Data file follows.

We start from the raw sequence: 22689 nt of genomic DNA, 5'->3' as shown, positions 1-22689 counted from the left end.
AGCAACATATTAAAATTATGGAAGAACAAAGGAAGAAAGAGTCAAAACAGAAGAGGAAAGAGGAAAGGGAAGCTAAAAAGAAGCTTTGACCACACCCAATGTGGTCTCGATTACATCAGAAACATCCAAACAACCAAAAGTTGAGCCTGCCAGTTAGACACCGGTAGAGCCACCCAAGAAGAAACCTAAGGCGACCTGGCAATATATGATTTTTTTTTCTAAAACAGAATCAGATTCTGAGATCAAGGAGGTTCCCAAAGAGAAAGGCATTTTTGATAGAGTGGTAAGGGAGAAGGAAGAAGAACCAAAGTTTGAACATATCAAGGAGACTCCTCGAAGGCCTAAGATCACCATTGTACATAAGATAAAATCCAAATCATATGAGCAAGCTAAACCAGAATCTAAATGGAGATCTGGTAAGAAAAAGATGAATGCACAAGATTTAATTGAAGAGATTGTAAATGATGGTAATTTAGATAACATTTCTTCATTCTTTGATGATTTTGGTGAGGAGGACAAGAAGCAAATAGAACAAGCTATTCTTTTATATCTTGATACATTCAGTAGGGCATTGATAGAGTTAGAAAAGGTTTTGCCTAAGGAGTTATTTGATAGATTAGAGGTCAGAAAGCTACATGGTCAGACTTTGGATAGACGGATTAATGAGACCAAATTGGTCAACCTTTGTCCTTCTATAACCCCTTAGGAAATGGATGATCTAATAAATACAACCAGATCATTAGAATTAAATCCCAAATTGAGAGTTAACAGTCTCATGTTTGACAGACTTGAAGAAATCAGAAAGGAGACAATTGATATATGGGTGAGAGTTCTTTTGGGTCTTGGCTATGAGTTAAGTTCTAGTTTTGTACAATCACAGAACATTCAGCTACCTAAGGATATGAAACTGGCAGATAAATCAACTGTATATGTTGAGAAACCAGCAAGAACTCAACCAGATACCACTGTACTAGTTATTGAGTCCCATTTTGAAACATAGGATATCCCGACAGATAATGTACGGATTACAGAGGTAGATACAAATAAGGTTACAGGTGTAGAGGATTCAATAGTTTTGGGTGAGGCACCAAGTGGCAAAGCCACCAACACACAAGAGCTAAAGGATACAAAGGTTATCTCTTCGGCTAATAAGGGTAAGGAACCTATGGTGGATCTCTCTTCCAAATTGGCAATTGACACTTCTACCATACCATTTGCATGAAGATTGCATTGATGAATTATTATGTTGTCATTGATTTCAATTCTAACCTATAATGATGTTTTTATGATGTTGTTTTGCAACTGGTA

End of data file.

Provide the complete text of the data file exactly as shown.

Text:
We start from the raw sequence: 22689 nt of genomic DNA, 5'->3' as shown, positions 1-22689 counted from the left end.
AGCAACATATTAAAATTATGGAAGAACAAAGGAAGAAAGAGTCAAAACAGAAGAGGAAAGAGGAAAGGGAAGCTAAAAAGAAGCTTTGACCACACCCAATGTGGTCTCGATTACATCAGAAACATCCAAACAACCAAAAGTTGAGCCTGCCAGTTAGACACCGGTAGAGCCACCCAAGAAGAAACCTAAGGCGACCTGGCAATATATGATTTTTTTTTCTAAAACAGAATCAGATTCTGAGATCAAGGAGGTTCCCAAAGAGAAAGGCATTTTTGATAGAGTGGTAAGGGAGAAGGAAGAAGAACCAAAGTTTGAACATATCAAGGAGACTCCTCGAAGGCCTAAGATCACCATTGTACATAAGATAAAATCCAAATCATATGAGCAAGCTAAACCAGAATCTAAATGGAGATCTGGTAAGAAAAAGATGAATGCACAAGATTTAATTGAAGAGATTGTAAATGATGGTAATTTAGATAACATTTCTTCATTCTTTGATGATTTTGGTGAGGAGGACAAGAAGCAAATAGAACAAGCTATTCTTTTATATCTTGATACATTCAGTAGGGCATTGATAGAGTTAGAAAAGGTTTTGCCTAAGGAGTTATTTGATAGATTAGAGGTCAGAAAGCTACATGGTCAGACTTTGGATAGACGGATTAATGAGACCAAATTGGTCAACCTTTGTCCTTCTATAACCCCTTAGGAAATGGATGATCTAATAAATACAACCAGATCATTAGAATTAAATCCCAAATTGAGAGTTAACAGTCTCATGTTTGACAGACTTGAAGAAATCAGAAAGGAGACAATTGATATATGGGTGAGAGTTCTTTTGGGTCTTGGCTATGAGTTAAGTTCTAGTTTTGTACAATCACAGAACATTCAGCTACCTAAGGATATGAAACTGGCAGATAAATCAACTGTATATGTTGAGAAACCAGCAAGAACTCAACCAGATACCACTGTACTAGTTATTGAGTCCCATTTTGAAACATAGGATATCCCGACAGATAATGTACGGATTACAGAGGTAGATACAAATAAGGTTACAGGTGTAGAGGATTCAATAGTTTTGGGTGAGGCACCAAGTGGCAAAGCCACCAACACACAAGAGCTAAAGGATACAAAGGTTATCTCTTCGGCTAATAAGGGTAAGGAACCTATGGTGGATCTCTCTTCCAAATTGGCAATTGACACTTCTACCATACCATTTGCATGAAGATTGCATTGATGAATTATTATGTTGTCATTGATTTCAATTCTAACCTATAATGATGTTTTTATGATGTTGTTTTGCAACTGGTA